Saturday, October 13, 2018

18th Annual New Hampshire Film Festival (October 11th - 14th, 2018)

This weekend was my first time attending the New Hampshire Film Festival, which was held at a diverse array of venues in the oceanfront city of Portsmouth. In a year when the political climate here in the United States has felt totally unstable, to say the least, two of the documentaries that I watched in the festival stood out for their intense and absorbing themes of social justice, and I also really loved one of the narrative foreign feature films that I saw in the festival. While both of the documentaries were made in similar styles that were fairly procedural, the serious depth of their powerful and urgent social messages felt so close to the surface that the injustice of the situations presented in them enraged me immediately. Although it’s hard to sit in a theater while feeling overwhelmed by our country’s glaring blind spots, the heroic individuals featured in both documentaries who are working to change things helped to redeem that feeling.

Capturing the Flag, directed by Anne de Mare, focuses on the very timely issue of voter suppression during the 2016 presidential election, when candidates Hillary Clinton and Donald Trump faced off against one another. The film follows and reflects on a group of volunteers — friends and attorneys Laverne Berry and Steven Miller, along with Claire Wright, a recent U.S. citizen who immigrated from South Africa — as they worked to assist voters at the polling locations in North Carolina's Cumberland County on the day of the 2016 election. The film uncovers first-hand how large numbers of African-American and Latino voters were disenfranchised by the voting system and denied their right to vote because their names had been removed from voter registration rosters, or their addresses had been changed to place them in different voting districts. Early in the film, Steven Miller speaks movingly about the fragility of democracy in relation to his ancestors who had died in the Holocaust, and how easy it is for democratic systems to be dismantled and tossed aside by corrupt individuals in positions of power.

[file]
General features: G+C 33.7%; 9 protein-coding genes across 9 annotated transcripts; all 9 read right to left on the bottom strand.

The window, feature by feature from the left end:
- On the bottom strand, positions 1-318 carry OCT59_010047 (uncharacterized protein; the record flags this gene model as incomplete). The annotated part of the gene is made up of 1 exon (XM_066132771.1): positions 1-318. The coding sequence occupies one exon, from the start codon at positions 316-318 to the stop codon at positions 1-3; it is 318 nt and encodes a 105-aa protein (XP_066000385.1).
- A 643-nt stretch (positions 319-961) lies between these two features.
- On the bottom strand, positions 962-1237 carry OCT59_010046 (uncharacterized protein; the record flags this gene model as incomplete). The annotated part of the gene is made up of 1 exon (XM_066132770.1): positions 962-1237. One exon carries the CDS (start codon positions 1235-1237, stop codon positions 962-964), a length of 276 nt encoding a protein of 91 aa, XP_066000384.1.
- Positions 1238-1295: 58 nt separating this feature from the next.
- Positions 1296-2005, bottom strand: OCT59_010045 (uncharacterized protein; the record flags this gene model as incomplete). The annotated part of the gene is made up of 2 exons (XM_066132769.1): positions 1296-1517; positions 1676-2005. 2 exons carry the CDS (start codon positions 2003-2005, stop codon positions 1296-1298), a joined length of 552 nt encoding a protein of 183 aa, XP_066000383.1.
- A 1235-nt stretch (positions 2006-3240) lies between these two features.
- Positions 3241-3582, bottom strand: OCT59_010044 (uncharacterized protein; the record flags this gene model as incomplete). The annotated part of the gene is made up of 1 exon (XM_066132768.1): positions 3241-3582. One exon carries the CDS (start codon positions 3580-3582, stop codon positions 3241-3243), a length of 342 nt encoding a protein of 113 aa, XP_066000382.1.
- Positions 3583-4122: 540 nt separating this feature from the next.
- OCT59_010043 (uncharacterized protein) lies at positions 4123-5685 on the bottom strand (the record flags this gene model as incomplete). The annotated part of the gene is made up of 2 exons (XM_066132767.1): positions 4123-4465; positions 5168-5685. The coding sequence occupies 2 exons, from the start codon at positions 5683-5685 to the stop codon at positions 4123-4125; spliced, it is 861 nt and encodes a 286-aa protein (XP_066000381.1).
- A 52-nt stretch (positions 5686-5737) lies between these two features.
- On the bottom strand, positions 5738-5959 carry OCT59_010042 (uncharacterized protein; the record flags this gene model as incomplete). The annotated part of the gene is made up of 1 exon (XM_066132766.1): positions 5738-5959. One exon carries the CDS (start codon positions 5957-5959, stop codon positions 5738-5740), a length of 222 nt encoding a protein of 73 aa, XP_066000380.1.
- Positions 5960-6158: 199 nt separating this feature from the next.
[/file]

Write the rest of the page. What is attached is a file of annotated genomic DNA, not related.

Berry, Miller, and Wright stationed themselves in front of separate polling buildings on election day, in order to ask the voters entering the polling stations to let them know if they encountered any problems while trying to cast their votes. At one polling station in North Carolina, over 1,200 people showed up to vote on election day in 2016, but shockingly, only 598 of them were able to cast their votes. When this statistic was revealed on screen late in the film, the entire audience watching the movie at the Portsmouth Music Hall gasped collectively. As election night wound down and the bewildering results of the election began to become clear (including the breaking news report that the state of North Carolina had gone to Trump), all three of the volunteers seemed to lose their sense of faith in a system that could appoint such a malign force to its highest governmental position, yet they all still stressed the importance of continuing their grassroots work to fight that corruption at every future opportunity.